If you are a fan of unique games, or just unique concepts in general, you will love Curiosity. It is not very often that you can say you have experienced something truly unique in the world of gaming – and that is even more true in Hollywood.
Curiosity is a simple game on the surface; you are presented with an enormous cube that is comprised of many millions of smaller cubes. The objective of the “game” is to destroy the cube one layer at a time by clicking on and destroying the smaller cubes. The game doesn’t sound very exciting does it? What if I said that you were not the only one destroying the cube? Instead, you are one of many thousands of people around the world simultaneously destroying the cube at the same time?
You see, Curiosity is really more of a social experiment than a game. The concept is that people around the world will join forces around the world to collectively destroy the cube.
So why would you spend time destroying a giant cube? I have to say that while the game seems rather pointless the experience is not. It is very cool to see the work of thousands of people simultaneously chipping away leaving their own pieces of art behind. Of course, many of these “works of art” are just penises, but already people have taken to chipping away at the cube to create complex images that can be seen by everyone else before being gobbled up by the cube’s destruction.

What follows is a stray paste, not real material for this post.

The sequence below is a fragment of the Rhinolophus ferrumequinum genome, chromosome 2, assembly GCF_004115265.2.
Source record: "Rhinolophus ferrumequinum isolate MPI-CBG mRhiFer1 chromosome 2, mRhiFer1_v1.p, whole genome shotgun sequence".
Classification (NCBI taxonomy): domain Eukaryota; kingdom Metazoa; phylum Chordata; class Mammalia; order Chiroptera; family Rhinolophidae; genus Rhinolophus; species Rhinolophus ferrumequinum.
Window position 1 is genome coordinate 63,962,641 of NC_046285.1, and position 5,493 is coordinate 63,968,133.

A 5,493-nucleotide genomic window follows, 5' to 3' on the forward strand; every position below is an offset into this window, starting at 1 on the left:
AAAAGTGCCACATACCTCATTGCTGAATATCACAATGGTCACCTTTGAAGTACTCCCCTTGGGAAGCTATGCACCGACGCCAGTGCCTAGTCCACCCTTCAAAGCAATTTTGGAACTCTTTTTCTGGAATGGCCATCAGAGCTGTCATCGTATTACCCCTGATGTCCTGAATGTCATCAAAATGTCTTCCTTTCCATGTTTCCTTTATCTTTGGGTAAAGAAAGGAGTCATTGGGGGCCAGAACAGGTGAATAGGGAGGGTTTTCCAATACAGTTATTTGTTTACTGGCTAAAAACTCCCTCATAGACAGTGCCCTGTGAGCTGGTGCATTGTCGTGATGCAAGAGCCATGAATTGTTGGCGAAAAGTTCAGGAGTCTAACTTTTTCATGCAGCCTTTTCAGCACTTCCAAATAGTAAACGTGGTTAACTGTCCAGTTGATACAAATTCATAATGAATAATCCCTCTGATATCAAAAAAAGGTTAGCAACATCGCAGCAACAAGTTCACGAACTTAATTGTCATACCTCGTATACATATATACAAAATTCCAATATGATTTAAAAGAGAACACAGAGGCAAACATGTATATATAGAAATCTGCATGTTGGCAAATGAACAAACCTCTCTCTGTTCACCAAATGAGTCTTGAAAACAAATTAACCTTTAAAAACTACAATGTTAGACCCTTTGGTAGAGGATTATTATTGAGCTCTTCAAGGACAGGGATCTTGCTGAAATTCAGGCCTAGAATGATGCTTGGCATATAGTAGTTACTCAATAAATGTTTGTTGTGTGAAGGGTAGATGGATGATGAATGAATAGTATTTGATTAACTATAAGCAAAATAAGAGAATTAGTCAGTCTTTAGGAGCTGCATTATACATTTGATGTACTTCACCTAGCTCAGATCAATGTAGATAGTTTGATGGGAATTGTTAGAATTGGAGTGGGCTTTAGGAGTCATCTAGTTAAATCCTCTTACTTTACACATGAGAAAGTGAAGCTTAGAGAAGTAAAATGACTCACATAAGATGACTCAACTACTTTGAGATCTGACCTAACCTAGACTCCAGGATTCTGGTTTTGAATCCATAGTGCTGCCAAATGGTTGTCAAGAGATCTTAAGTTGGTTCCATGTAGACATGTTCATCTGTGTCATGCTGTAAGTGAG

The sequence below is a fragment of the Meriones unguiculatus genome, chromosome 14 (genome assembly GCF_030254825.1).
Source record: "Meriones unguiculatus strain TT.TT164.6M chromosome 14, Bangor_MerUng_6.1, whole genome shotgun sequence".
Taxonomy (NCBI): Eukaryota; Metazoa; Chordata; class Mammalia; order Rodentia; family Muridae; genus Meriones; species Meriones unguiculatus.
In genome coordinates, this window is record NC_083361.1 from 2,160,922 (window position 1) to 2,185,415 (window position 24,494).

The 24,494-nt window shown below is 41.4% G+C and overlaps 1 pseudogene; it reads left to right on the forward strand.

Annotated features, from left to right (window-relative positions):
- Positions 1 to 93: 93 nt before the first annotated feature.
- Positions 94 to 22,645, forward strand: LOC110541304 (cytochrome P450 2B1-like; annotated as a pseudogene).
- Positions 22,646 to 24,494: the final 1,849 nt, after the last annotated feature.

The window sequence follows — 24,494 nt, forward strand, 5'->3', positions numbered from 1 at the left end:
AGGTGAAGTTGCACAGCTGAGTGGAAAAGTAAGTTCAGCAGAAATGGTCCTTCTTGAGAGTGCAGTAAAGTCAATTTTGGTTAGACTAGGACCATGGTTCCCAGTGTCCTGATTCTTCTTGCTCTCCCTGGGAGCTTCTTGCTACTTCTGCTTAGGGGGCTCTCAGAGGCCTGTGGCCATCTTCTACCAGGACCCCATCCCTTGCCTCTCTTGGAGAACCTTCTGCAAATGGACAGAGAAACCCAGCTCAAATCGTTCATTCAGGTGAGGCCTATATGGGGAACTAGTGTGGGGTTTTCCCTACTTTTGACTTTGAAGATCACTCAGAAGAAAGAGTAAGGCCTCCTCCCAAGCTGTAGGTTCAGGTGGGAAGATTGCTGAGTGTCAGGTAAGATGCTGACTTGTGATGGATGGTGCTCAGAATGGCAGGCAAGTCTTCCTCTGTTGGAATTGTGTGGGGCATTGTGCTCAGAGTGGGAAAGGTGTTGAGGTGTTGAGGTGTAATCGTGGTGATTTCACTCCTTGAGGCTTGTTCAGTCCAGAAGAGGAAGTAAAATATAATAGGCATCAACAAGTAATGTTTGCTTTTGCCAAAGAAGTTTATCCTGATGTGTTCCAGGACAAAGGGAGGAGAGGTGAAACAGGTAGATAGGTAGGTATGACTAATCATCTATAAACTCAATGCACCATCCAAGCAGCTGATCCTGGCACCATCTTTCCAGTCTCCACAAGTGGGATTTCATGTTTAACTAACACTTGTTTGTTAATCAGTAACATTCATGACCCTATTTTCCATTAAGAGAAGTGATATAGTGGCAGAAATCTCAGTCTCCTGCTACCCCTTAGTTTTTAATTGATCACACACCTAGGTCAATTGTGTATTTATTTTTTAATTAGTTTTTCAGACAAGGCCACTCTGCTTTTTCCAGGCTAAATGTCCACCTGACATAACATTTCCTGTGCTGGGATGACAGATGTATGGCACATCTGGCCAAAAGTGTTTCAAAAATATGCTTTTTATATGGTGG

Of course, as with any game, there is a winner. Destroying the cube is a collective effort that will require the work of many thousands of people but only one person will click on the final cube at the very centre. The game’s creator has promised that the person that destroys the last cube will be presented with something amazing but gives no clue as to what the “prize” might be. Of course this curiosity is what the game’s creator hopes will keep people clicking away, slowly chipping away at the massive cube for what will be at least several weeks even if many thousands of people work at it.
My geeky side (my dominant side) is particularly impressed by the technology involved. How the game is able to keep track of thousands of people interacting with the same object is beyond me. The game isn’t perfect with frequent crashes. Also, you will find yourself destroying a section only to find the cube refresh and reveal that large sections of what you have been working on have already been destroyed by others. However, overall the game is very impressive at rendering the cube with its thousands of unique sections of art.
Download the game and give it a go. It is something you have to see to believe.
Have I peaked your curiosity?